Attorney General Jeff Sessions announced today that cities and states must prove compliance with federal immigration law before becoming eligible for $4.1 billion in Department of Justice grants. The policy could put grant requests at risk in Washington and Oregon.
Sanctuary city policies “endanger lives of every American” and violate federal law, Sessions said, adding that “this disregard for law must end. Failure to deport aliens who are convicted of criminal offenses puts whole communities at risk, especially immigrant communities in the very sanctuary jurisdictions that seek to protect the perpetrators.”
The Sessions policy announcement made at the White House didn’t expressly indicate a time line, whether the risk extended beyond DOJ grants or if sanctions applied to a state would include all cities within the state.
Governors in Washington and Oregon recently issued executive orders to declare they are sanctuary states.
Both executive orders explicitly state the declarations are consistent with current federal law. Sessions said in his statement states and cities "must prove compliance with immigration law before they can be eligible for $4.1 billion in Department of Justice grants.”
This could boil down to an interpretation of 8 USC Section 1373 of federal law that “prohibits local and state law enforcement from restricting the sharing of immigration status information with federal authorities.” The Immigrant Legal Resource Center says “Few, if any, so-called sanctuary policies actually conflict with this statute. Moreover federal law does not provide for any financial penalties for non-compliance.”
A contentious issue in Oregon involves detaining people at the request of Immigration and Customs Enforcement (ICE). Based on a US federal court ruling calling the practice illegal without probable cause, Oregon law enforcement agencies decline such ICE detention requests.
In February, Washington Governor Jay Inslee signed an executive order blocking state law enforcement from detaining undocumented immigrants at the request of federal officials, days after the Trump administration began ramping up immigration enforcement actions.
Inslee’s order prevents state agencies from discriminating against or refusing service to those living in the country illegally and blocks the Washington State Patrol and the state Department of Corrections from detaining anyone solely on the basis of immigration status. It also blocks those agencies from spending state resources to create or enforce a registry of citizens on the basis of religious affiliation.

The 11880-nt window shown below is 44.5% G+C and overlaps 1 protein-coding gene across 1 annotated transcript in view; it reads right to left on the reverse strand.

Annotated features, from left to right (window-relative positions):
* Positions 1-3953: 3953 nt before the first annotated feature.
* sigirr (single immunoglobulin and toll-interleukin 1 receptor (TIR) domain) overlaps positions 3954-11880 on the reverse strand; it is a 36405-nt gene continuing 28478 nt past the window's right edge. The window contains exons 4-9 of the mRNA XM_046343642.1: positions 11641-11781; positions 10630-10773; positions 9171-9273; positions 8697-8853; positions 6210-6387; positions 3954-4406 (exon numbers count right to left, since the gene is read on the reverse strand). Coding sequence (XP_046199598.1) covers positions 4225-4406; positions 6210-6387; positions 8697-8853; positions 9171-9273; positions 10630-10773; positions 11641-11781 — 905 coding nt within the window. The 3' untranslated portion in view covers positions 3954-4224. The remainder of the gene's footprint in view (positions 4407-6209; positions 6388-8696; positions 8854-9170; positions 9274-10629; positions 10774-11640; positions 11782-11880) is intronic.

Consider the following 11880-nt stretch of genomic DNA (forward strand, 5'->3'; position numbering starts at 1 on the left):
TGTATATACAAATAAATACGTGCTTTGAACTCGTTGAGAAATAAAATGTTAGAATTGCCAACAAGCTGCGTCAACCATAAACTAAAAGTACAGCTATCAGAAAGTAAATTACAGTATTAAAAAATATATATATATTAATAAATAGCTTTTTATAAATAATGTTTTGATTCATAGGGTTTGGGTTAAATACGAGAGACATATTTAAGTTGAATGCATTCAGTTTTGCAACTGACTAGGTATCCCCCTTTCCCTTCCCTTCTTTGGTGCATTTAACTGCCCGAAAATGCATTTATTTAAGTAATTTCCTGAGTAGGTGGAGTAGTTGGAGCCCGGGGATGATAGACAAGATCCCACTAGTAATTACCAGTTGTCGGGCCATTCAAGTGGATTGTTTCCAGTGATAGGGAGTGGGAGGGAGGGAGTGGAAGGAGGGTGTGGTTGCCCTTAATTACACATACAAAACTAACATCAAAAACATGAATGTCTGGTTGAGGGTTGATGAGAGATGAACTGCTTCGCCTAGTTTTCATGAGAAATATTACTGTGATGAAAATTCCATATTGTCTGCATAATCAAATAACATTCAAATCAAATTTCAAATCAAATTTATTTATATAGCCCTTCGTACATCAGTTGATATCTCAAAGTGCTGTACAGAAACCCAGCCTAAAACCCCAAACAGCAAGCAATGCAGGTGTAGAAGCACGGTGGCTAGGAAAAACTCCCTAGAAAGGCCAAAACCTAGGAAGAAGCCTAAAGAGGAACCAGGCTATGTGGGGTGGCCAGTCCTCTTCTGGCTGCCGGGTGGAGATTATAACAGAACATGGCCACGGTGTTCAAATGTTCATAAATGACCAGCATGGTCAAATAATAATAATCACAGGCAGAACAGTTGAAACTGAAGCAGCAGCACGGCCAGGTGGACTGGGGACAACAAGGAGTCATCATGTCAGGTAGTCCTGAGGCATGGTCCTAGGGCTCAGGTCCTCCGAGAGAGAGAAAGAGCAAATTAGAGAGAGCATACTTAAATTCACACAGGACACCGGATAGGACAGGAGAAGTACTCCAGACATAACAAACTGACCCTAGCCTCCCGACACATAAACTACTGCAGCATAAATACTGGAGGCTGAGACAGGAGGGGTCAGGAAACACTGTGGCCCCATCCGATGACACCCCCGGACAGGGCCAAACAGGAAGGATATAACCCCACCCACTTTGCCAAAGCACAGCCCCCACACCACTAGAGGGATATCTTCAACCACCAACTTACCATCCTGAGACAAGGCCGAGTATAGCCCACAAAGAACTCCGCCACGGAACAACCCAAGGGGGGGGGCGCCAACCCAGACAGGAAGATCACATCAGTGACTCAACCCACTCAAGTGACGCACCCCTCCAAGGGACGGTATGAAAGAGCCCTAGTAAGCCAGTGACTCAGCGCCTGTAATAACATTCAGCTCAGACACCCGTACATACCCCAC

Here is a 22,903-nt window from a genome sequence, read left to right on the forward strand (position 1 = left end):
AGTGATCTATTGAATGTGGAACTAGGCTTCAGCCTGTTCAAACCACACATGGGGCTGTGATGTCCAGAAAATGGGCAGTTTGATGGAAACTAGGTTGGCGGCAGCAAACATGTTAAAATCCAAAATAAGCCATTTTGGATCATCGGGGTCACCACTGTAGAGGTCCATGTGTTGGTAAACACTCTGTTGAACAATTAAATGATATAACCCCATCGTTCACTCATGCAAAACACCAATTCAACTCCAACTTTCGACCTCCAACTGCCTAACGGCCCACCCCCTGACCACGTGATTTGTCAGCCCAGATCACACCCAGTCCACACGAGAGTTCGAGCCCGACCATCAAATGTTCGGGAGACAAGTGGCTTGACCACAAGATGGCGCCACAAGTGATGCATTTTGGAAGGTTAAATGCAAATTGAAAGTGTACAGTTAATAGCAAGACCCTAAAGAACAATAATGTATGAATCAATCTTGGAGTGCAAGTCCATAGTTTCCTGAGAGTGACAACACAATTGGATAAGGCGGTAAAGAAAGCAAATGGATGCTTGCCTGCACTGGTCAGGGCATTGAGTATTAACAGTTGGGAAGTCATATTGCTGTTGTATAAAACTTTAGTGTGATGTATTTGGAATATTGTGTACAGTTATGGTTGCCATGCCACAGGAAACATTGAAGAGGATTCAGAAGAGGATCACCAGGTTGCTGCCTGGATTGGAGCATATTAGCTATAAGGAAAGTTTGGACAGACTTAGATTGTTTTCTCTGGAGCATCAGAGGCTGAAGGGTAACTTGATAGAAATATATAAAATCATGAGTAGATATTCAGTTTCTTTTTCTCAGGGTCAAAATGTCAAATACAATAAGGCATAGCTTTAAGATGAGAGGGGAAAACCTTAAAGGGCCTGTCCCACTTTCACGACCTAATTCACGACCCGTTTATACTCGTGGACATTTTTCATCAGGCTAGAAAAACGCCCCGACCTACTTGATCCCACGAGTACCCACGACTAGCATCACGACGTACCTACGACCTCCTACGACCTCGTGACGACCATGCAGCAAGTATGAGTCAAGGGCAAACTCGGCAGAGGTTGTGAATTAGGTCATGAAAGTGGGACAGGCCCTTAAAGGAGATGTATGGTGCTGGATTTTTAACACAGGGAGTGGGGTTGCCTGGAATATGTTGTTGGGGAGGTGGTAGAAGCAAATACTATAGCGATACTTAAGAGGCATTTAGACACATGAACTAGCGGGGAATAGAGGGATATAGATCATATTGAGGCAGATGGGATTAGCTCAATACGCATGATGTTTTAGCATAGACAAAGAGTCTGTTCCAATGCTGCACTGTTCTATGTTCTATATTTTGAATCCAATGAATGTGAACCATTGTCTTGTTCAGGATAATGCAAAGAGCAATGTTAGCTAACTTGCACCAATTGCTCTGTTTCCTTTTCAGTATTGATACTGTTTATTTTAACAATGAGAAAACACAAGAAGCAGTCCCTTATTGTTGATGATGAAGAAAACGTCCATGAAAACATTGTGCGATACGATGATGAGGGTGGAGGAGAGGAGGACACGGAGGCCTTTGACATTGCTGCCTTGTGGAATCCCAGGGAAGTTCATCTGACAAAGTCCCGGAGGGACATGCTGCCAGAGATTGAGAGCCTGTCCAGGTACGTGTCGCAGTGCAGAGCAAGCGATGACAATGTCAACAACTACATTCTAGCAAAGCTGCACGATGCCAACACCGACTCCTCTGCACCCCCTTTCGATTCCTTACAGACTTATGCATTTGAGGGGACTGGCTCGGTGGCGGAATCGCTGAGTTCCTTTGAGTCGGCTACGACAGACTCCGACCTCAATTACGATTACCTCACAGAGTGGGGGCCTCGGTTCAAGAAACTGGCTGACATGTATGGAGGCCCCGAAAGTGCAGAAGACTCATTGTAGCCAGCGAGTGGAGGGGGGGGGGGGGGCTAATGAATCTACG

However, Inslee said state law enforcement agencies will continue to honor federal arrest warrants. He noted his order only affected state agencies, so city and county law enforcement wouldn’t be impacted. And Inslee said the order should not be construed to mean the state would break federal law. The actual executive order reads: This Executive Order is intended to be consistent with 8 U.S.C. §1373. Should federal or state law change so as to give rise to a conflict with this Executive Order, such provision of this Executive Order shall be inoperative to the sole extent of the conflict.
Oregon Governor Kate Brown issued an executive order in February that forbids all state agencies and employees from helping federal immigration officials locate or apprehend undocumented immigrants.
Though Oregon law already forbids state and local law enforcement agencies from using public resources to find or arrest those whose only crime is being in the country without proper documentation, Brown's order goes a step further in solidifying the state's sanctuary status by expanding the law to all agencies.
The governor's order also makes it illegal for state agencies to discriminate based on immigration status and forbids state agencies from using public resources to help create a religious registry. But each provision of Brown's order included a caveat: No state employee should break state or federal law to comply with her order.
Another sore point has been more aggressive activity recently by ICE agents to arrest undocumented people outside of courthouses where they appear for minor offenses or traffic tickets. Local officials say this practice has discouraged many Latinos from coming to courthouses, even as prospective jury members or to file legal paperwork.